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Bad Taste and Exploitation

Ascending up from the broadcast pit of hell, there are reality shows, daytime talk shows, prime time news shows, the news. You expect crass exploitation down at the bottom, but I still have it in my mind that actual news shows should be different. Often, however, the morning talk shows are not. Back in October, a morning didn’t go by without some sniper victim’s relative blubbering all over the screen, trying to answer questions like, “How does it feel to have the universe randomly snuff out the life of your beloved sister?”

Katie Couris of the Today show reduced a young boy to an incoherent bawling mess the other day – she should be so proud:

    The danger of the morning news show competition for interviews was evident last week in the tears streaming down a 9-year-old boy’s face.

    Two days after four boys drowned in Lawrence, Mass., after plunging through thin ice on the Merrimack River, the “Today” show’s Katie Couric interviewed Jaycob Morales, 10, and Francis Spraus, 9, the two boys fished out of the river alive on Dec. 14.

    After the talkative Morales was through, Couric addressed a question to Spraus, who had tried unsuccessfully to hang on to a 7-year-old friend who died before his eyes.

    When the camera turned to him, Spraus was sobbing. He could barely talk. Couric asked another question.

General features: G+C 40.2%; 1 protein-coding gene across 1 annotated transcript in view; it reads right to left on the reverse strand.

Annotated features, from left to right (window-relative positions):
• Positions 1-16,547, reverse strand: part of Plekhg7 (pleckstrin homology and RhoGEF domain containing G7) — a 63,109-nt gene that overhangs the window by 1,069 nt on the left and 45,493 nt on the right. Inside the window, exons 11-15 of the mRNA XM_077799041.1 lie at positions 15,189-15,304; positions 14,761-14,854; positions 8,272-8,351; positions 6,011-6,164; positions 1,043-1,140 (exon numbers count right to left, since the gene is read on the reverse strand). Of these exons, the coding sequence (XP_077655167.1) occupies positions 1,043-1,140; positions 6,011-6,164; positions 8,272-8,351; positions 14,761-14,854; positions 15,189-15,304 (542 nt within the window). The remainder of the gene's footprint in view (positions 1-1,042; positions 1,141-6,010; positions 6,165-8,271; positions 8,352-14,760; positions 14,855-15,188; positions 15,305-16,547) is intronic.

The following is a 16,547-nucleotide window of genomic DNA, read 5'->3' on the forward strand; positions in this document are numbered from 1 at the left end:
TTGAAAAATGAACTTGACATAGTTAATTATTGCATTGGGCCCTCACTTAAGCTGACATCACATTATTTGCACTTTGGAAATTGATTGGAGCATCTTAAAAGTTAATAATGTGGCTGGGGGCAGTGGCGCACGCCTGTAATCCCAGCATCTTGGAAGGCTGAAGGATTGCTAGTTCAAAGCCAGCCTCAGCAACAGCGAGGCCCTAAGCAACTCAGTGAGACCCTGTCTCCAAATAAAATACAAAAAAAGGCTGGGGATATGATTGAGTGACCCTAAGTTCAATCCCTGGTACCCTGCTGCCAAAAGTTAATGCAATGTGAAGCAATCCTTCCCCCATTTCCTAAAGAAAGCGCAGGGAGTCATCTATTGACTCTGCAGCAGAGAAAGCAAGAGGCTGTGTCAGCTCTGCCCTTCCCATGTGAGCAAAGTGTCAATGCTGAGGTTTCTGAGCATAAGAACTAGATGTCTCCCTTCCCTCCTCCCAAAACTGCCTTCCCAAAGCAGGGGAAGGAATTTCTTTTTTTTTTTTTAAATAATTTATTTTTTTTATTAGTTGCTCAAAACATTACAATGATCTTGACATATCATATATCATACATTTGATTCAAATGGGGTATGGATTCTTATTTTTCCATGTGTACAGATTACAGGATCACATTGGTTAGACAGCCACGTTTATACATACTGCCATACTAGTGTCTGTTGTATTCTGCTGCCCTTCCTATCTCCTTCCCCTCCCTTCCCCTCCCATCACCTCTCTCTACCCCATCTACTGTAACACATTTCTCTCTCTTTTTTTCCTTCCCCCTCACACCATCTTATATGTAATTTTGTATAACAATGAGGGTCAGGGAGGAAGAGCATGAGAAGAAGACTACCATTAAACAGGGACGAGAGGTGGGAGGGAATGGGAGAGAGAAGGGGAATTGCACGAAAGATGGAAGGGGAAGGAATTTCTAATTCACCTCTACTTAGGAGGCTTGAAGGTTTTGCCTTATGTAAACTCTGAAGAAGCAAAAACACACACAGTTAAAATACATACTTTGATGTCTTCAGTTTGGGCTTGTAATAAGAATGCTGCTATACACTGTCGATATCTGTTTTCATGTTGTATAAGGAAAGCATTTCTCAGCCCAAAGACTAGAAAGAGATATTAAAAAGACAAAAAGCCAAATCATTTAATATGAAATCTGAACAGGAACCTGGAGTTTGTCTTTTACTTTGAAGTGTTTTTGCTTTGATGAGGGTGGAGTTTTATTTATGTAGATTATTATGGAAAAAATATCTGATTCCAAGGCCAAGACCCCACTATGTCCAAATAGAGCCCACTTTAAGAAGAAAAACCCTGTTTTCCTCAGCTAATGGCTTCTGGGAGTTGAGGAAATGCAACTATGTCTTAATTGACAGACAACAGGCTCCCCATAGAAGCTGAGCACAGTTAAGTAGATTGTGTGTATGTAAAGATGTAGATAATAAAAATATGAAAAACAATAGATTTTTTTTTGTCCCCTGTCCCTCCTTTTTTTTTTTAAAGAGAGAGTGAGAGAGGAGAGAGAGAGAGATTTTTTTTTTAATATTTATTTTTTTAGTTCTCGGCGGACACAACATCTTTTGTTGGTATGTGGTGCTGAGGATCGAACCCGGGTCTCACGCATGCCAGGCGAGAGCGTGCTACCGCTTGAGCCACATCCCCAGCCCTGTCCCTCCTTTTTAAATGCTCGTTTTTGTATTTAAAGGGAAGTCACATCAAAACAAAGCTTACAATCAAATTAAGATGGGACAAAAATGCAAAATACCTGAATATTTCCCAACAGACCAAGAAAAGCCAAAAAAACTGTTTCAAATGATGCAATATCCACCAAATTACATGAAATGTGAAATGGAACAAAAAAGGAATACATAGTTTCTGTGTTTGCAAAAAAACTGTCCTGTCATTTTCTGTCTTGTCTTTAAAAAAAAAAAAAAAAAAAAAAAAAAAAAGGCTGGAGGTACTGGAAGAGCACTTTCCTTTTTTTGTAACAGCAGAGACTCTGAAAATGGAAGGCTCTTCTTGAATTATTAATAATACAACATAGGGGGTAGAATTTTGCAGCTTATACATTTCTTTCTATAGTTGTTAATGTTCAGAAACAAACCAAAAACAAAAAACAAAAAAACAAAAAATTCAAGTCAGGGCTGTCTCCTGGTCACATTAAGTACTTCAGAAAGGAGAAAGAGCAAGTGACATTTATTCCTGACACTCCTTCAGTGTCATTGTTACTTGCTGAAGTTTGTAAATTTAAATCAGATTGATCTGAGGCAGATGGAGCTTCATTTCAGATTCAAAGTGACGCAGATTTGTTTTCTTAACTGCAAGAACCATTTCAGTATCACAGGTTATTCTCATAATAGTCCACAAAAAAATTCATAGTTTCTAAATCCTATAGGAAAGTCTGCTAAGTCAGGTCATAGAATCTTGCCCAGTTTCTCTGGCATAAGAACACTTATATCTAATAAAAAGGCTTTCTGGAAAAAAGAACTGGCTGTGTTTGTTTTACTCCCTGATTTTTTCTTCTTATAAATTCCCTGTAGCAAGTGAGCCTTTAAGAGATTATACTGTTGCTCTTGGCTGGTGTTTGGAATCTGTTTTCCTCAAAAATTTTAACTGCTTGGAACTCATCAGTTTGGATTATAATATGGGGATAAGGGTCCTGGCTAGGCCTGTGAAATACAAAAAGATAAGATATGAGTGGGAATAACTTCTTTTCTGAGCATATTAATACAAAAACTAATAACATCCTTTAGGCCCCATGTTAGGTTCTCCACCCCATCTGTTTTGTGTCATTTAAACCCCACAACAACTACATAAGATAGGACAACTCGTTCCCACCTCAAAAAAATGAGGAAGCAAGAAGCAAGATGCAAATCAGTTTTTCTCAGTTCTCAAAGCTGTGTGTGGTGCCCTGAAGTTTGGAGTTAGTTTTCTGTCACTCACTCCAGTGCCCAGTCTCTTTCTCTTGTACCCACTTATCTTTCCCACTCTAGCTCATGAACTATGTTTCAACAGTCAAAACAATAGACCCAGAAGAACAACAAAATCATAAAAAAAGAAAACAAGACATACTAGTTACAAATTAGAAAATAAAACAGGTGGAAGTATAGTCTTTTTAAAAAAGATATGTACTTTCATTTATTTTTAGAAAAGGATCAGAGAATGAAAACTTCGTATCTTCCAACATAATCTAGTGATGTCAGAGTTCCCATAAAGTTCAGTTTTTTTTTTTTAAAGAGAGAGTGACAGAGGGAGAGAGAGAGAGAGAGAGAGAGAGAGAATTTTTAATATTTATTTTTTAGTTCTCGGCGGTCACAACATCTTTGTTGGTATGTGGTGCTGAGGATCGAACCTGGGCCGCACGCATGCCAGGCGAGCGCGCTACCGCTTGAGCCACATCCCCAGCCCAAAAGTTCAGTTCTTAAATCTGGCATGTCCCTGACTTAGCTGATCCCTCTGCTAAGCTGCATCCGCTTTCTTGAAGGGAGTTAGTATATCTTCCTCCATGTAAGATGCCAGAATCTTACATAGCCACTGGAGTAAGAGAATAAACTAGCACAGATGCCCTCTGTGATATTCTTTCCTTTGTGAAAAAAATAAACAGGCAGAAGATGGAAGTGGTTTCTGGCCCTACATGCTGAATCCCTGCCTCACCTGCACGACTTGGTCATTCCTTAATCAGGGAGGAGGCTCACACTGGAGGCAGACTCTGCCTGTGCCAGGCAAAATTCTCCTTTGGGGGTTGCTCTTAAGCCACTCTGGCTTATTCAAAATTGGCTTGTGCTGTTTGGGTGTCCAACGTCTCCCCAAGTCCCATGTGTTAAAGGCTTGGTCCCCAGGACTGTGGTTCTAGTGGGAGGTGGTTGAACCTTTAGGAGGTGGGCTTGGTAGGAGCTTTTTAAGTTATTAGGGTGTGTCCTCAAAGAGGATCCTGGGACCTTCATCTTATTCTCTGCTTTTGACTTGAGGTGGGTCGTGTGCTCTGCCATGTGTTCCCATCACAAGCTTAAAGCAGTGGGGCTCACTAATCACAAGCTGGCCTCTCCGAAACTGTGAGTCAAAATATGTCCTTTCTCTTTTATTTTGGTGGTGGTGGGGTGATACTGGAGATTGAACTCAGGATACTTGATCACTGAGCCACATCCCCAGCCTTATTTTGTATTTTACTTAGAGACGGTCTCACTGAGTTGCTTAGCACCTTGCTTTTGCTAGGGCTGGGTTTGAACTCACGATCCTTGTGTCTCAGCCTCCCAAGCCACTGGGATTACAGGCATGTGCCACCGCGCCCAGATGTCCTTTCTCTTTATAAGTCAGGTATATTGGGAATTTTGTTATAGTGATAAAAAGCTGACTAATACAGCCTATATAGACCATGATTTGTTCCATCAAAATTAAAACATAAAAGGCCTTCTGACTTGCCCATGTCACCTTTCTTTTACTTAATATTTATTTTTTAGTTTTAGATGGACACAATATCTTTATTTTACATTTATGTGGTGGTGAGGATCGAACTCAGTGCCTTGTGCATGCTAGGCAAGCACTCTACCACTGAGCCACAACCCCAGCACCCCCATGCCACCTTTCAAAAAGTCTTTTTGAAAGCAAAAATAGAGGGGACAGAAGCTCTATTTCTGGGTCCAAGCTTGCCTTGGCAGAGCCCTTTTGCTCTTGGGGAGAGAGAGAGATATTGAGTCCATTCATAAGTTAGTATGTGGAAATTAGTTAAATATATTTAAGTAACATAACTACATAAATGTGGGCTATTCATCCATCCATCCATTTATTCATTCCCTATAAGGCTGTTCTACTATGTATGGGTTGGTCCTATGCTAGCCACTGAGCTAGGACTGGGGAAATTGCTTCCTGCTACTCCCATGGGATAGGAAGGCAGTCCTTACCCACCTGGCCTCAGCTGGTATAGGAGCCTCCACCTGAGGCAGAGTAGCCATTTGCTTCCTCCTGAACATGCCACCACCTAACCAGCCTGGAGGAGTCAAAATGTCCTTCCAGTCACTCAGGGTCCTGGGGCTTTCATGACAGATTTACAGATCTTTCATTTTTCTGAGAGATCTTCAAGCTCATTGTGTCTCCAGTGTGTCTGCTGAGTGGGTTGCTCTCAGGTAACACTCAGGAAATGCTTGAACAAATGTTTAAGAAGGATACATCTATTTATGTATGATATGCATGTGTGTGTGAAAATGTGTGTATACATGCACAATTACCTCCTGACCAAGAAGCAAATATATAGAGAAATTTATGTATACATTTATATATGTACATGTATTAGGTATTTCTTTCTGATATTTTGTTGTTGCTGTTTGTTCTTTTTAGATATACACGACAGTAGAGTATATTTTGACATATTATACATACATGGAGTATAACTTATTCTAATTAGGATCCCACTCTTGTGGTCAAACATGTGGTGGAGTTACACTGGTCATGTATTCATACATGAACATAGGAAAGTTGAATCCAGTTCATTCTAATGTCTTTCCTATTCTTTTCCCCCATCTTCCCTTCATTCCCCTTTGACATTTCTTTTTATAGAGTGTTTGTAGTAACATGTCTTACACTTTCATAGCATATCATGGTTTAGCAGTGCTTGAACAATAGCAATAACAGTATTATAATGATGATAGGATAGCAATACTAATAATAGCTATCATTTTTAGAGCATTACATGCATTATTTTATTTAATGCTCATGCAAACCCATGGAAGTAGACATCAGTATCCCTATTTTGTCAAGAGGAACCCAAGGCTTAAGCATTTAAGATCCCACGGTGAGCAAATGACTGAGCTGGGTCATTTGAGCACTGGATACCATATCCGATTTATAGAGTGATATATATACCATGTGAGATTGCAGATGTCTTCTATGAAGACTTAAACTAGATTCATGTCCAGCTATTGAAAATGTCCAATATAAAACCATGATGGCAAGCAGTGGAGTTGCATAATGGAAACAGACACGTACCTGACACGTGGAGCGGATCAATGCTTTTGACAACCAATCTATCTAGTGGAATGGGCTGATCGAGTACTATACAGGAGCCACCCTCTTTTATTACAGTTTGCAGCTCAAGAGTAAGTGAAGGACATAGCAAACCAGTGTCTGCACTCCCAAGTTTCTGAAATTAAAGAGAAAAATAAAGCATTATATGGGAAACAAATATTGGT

“It’s OK,” she said. “You don’t have to. That’s OK. But can you describe at least what it is, what you felt like in the water, Francis?”

    “It’s just so hard for me,” he replied. “It was cold, too. I thank God that God gave me another life.”

    The gut-wrenching interview was soon over. It was a competitive coup for NBC’s “Today” on a story its rivals also reported.

    But at what cost?

    Some people like to talk their way through a traumatic episode, said Dr. David Fassler, a child psychiatrist affiliated with the University of Vermont. But not always, he said.

    “It can actually exacerbate the impact of a trauma to push kids to tell their story or to encourage extensive contact with the media,” Fassler said. “It can definitely make it worse. Kids need to work through these experiences in their own way and at their own pace.”

About Eric Olsen

Career media professional and serial entrepreneur Eric Olsen flung himself into the paranormal world in 2012, creating the America's Most Haunted brand and co-authoring the award-winning America's Most Haunted book, published by Berkley/Penguin in Sept, 2014.Olsen is co-host of the nationally syndicated broadcast and Internet radio talk show After Hours AM; his entertaining and informative America's Most Haunted website and social media outlets are must-reads: [email protected], Facebook.com/amhaunted, Pinterest America's Most Haunted.Olsen is also guitarist/singer for popular and wildly eclectic Cleveland cover band The Props.

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